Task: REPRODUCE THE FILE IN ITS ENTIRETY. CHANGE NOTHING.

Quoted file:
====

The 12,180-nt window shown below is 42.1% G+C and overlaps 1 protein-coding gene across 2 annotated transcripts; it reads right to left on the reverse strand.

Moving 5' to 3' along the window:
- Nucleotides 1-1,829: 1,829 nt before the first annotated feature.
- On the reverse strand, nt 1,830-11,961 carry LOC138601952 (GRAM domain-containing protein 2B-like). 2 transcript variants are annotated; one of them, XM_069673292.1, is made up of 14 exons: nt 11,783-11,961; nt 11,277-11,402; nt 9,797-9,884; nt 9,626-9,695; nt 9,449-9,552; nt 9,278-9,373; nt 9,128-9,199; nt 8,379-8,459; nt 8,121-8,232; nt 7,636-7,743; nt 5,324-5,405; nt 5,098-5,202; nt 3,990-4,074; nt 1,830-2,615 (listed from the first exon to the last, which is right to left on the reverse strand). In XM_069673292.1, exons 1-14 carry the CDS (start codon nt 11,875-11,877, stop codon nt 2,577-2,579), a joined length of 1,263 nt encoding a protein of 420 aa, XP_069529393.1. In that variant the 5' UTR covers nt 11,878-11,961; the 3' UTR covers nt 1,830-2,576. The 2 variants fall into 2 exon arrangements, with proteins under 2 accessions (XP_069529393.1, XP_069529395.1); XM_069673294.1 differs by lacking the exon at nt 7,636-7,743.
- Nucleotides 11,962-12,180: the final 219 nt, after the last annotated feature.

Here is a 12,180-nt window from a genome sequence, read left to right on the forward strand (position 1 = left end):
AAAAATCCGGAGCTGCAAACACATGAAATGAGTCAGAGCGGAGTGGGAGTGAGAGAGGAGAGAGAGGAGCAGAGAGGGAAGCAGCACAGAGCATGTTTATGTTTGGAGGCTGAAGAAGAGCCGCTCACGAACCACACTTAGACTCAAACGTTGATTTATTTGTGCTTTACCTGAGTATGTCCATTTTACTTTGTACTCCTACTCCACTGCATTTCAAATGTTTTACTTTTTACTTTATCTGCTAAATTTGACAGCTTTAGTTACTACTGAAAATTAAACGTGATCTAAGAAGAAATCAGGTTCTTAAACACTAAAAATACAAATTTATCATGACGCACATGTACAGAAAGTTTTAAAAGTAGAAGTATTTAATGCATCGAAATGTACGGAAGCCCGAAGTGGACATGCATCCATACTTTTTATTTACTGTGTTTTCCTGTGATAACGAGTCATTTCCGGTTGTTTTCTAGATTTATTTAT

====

The 12,180-nt window shown below is 42.1% G+C and overlaps 1 protein-coding gene across 2 annotated transcripts; it reads right to left on the reverse strand.

Moving 5' to 3' along the window:
- Nucleotides 1-1,829: 1,829 nt before the first annotated feature.
- On the reverse strand, nt 1,830-11,961 carry LOC138601952 (GRAM domain-containing protein 2B-like). 2 transcript variants are annotated; one of them, XM_069673292.1, is made up of 14 exons: nt 11,783-11,961; nt 11,277-11,402; nt 9,797-9,884; nt 9,626-9,695; nt 9,449-9,552; nt 9,278-9,373; nt 9,128-9,199; nt 8,379-8,459; nt 8,121-8,232; nt 7,636-7,743; nt 5,324-5,405; nt 5,098-5,202; nt 3,990-4,074; nt 1,830-2,615 (listed from the first exon to the last, which is right to left on the reverse strand). In XM_069673292.1, exons 1-14 carry the CDS (start codon nt 11,875-11,877, stop codon nt 2,577-2,579), a joined length of 1,263 nt encoding a protein of 420 aa, XP_069529393.1. In that variant the 5' UTR covers nt 11,878-11,961; the 3' UTR covers nt 1,830-2,576. The 2 variants fall into 2 exon arrangements, with proteins under 2 accessions (XP_069529393.1, XP_069529395.1); XM_069673294.1 differs by lacking the exon at nt 7,636-7,743.
- Nucleotides 11,962-12,180: the final 219 nt, after the last annotated feature.

Here is a 12,180-nt window from a genome sequence, read left to right on the forward strand (position 1 = left end):
AAAAATCCGGAGCTGCAAACACATGAAATGAGTCAGAGCGGAGTGGGAGTGAGAGAGGAGAGAGAGGAGCAGAGAGGGAAGCAGCACAGAGCATGTTTATGTTTGGAGGCTGAAGAAGAGCCGCTCACGAACCACACTTAGACTCAAACGTTGATTTATTTGTGCTTTACCTGAGTATGTCCATTTTACTTTGTACTCCTACTCCACTGCATTTCAAATGTTTTACTTTTTACTTTATCTGCTAAATTTGACAGCTTTAGTTACTACTGAAAATTAAACGTGATCTAAGAAGAAATCAGGTTCTTAAACACTAAAAATACAAATTTATCATGACGCACATGTACAGAAAGTTTTAAAAGTAGAAGTATTTAATGCATCGAAATGTACGGAAGCCCGAAGTGGACATGCATCCATACTTTTTATTTACTGTGTTTTCCTGTGATAACGAGTCATTTCCGGTTGTTTTCTAGATTTATTTAT